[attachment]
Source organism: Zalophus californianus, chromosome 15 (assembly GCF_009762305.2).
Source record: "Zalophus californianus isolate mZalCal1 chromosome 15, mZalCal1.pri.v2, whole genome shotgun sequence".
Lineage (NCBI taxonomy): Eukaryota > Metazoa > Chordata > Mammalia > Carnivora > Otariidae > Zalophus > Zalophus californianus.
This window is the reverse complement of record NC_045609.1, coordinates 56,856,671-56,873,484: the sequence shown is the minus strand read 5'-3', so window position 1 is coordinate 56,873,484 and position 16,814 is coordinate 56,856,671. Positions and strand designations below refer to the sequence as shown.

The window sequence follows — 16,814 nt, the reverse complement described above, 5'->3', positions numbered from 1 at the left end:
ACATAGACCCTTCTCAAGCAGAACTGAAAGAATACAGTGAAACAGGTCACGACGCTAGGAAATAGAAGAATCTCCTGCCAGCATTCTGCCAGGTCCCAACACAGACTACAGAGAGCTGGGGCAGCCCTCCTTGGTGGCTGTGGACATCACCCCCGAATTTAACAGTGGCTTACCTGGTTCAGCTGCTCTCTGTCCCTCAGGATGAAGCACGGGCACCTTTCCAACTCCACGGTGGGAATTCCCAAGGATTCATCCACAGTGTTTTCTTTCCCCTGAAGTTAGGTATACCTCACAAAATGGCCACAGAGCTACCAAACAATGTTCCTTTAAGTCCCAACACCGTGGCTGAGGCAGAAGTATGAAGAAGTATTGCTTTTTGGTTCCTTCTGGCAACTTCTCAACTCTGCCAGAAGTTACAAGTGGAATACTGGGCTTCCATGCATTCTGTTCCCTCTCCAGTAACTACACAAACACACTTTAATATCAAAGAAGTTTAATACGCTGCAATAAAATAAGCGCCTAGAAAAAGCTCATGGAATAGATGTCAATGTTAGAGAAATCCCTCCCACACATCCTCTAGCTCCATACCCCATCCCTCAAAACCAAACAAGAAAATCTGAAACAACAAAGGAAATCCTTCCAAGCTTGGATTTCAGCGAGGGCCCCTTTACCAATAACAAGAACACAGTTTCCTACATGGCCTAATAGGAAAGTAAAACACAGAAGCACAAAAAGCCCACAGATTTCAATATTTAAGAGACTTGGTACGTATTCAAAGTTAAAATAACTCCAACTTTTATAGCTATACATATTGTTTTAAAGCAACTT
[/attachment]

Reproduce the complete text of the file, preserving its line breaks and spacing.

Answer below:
Source organism: Zalophus californianus, chromosome 15 (assembly GCF_009762305.2).
Source record: "Zalophus californianus isolate mZalCal1 chromosome 15, mZalCal1.pri.v2, whole genome shotgun sequence".
Lineage (NCBI taxonomy): Eukaryota > Metazoa > Chordata > Mammalia > Carnivora > Otariidae > Zalophus > Zalophus californianus.
This window is the reverse complement of record NC_045609.1, coordinates 56,856,671-56,873,484: the sequence shown is the minus strand read 5'-3', so window position 1 is coordinate 56,873,484 and position 16,814 is coordinate 56,856,671. Positions and strand designations below refer to the sequence as shown.

The window sequence follows — 16,814 nt, the reverse complement described above, 5'->3', positions numbered from 1 at the left end:
ACATAGACCCTTCTCAAGCAGAACTGAAAGAATACAGTGAAACAGGTCACGACGCTAGGAAATAGAAGAATCTCCTGCCAGCATTCTGCCAGGTCCCAACACAGACTACAGAGAGCTGGGGCAGCCCTCCTTGGTGGCTGTGGACATCACCCCCGAATTTAACAGTGGCTTACCTGGTTCAGCTGCTCTCTGTCCCTCAGGATGAAGCACGGGCACCTTTCCAACTCCACGGTGGGAATTCCCAAGGATTCATCCACAGTGTTTTCTTTCCCCTGAAGTTAGGTATACCTCACAAAATGGCCACAGAGCTACCAAACAATGTTCCTTTAAGTCCCAACACCGTGGCTGAGGCAGAAGTATGAAGAAGTATTGCTTTTTGGTTCCTTCTGGCAACTTCTCAACTCTGCCAGAAGTTACAAGTGGAATACTGGGCTTCCATGCATTCTGTTCCCTCTCCAGTAACTACACAAACACACTTTAATATCAAAGAAGTTTAATACGCTGCAATAAAATAAGCGCCTAGAAAAAGCTCATGGAATAGATGTCAATGTTAGAGAAATCCCTCCCACACATCCTCTAGCTCCATACCCCATCCCTCAAAACCAAACAAGAAAATCTGAAACAACAAAGGAAATCCTTCCAAGCTTGGATTTCAGCGAGGGCCCCTTTACCAATAACAAGAACACAGTTTCCTACATGGCCTAATAGGAAAGTAAAACACAGAAGCACAAAAAGCCCACAGATTTCAATATTTAAGAGACTTGGTACGTATTCAAAGTTAAAATAACTCCAACTTTTATAGCTATACATATTGTTTTAAAGCAACTT